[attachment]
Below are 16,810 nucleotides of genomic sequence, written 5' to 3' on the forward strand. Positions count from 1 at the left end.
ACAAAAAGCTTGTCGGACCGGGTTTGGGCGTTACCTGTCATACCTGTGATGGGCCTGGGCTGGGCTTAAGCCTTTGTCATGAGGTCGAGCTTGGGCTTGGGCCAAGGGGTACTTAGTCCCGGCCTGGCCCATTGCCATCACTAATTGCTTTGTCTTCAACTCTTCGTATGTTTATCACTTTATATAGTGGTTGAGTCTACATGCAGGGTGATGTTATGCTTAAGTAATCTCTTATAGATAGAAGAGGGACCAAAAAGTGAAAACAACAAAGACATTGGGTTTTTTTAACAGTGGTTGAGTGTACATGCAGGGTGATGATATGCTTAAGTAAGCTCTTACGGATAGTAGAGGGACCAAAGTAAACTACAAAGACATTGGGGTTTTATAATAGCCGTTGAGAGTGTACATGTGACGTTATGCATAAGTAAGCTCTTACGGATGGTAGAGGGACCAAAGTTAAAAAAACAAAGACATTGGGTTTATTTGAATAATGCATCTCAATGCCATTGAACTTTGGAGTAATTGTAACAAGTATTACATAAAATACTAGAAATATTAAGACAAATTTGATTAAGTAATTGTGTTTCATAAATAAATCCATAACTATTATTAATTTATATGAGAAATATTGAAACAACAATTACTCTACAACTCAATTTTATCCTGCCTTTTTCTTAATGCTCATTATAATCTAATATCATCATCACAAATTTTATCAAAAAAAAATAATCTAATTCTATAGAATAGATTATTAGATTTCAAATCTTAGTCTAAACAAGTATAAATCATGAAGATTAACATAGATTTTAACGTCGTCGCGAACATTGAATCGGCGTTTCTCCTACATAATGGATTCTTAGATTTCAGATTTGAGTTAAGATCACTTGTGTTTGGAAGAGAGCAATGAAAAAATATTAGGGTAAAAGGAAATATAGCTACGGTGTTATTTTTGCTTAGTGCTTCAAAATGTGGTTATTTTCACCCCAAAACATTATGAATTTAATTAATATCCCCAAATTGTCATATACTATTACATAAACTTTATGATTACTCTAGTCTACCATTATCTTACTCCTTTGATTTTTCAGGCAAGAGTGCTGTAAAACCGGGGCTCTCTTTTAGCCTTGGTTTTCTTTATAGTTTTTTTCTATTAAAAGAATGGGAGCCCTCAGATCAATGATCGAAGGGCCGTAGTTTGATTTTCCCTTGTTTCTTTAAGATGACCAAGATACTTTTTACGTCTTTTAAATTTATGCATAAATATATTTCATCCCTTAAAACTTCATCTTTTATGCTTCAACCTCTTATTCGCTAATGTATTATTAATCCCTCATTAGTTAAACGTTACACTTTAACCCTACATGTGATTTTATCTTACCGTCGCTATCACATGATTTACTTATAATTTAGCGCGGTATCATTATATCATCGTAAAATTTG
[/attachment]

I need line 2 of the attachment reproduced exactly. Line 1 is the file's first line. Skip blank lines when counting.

ACAAAAAGCTTGTCGGACCGGGTTTGGGCGTTACCTGTCATACCTGTGATGGGCCTGGGCTGGGCTTAAGCCTTTGTCATGAGGTCGAGCTTGGGCTTGGGCCAAGGGGTACTTAGTCCCGGCCTGGCCCATTGCCATCACTAATTGCTTTGTCTTCAACTCTTCGTATGTTTATCACTTTATATAGTGGTTGAGTCTACATGCAGGGTGATGTTATGCTTAAGTAATCTCTTATAGATAGAAGAGGGACCAAAAAGTGAAAACAACAAAGACATTGGGTTTTTTTAACAGTGGTTGAGTGTACATGCAGGGTGATGATATGCTTAAGTAAGCTCTTACGGATAGTAGAGGGACCAAAGTAAACTACAAAGACATTGGGGTTTTATAATAGCCGTTGAGAGTGTACATGTGACGTTATGCATAAGTAAGCTCTTACGGATGGTAGAGGGACCAAAGTTAAAAAAACAAAGACATTGGGTTTATTTGAATAATGCATCTCAATGCCATTGAACTTTGGAGTAATTGTAACAAGTATTACATAAAATACTAGAAATATTAAGACAAATTTGATTAAGTAATTGTGTTTCATAAATAAATCCATAACTATTATTAATTTATATGAGAAATATTGAAACAACAATTACTCTACAACTCAATTTTATCCTGCCTTTTTCTTAATGCTCATTATAATCTAATATCATCATCACAAATTTTATCAAAAAAAAATAATCTAATTCTATAGAATAGATTATTAGATTTCAAATCTTAGTCTAAACAAGTATAAATCATGAAGATTAACATAGATTTTAACGTCGTCGCGAACATTGAATCGGCGTTTCTCCTACATAATGGATTCTTAGATTTCAGATTTGAGTTAAGATCACTTGTGTTTGGAAGAGAGCAATGAAAAAATATTAGGGTAAAAGGAAATATAGCTACGGTGTTATTTTTGCTTAGTGCTTCAAAATGTGGTTATTTTCACCCCAAAACATTATGAATTTAATTAATATCCCCAAATTGTCATATACTATTACATAAACTTTATGATTACTCTAGTCTACCATTATCTTACTCCTTTGATTTTTCAGGCAAGAGTGCTGTAAAACCGGGGCTCTCTTTTAGCCTTGGTTTTCTTTATAGTTTTTTTCTATTAAAAGAATGGGAGCCCTCAGATCAATGATCGAAGGGCCGTAGTTTGATTTTCCCTTGTTTCTTTAAGATGACCAAGATACTTTTTACGTCTTTTAAATTTATGCATAAATATATTTCATCCCTTAAAACTTCATCTTTTATGCTTCAACCTCTTATTCGCTAATGTATTATTAATCCCTCATTAGTTAAACGTTACACTTTAACCCTACATGTGATTTTATCTTACCGTCGCTATCACATGATTTACTTATAATTTAGCGCGGTATCATTATATCATCGTAAAATTTG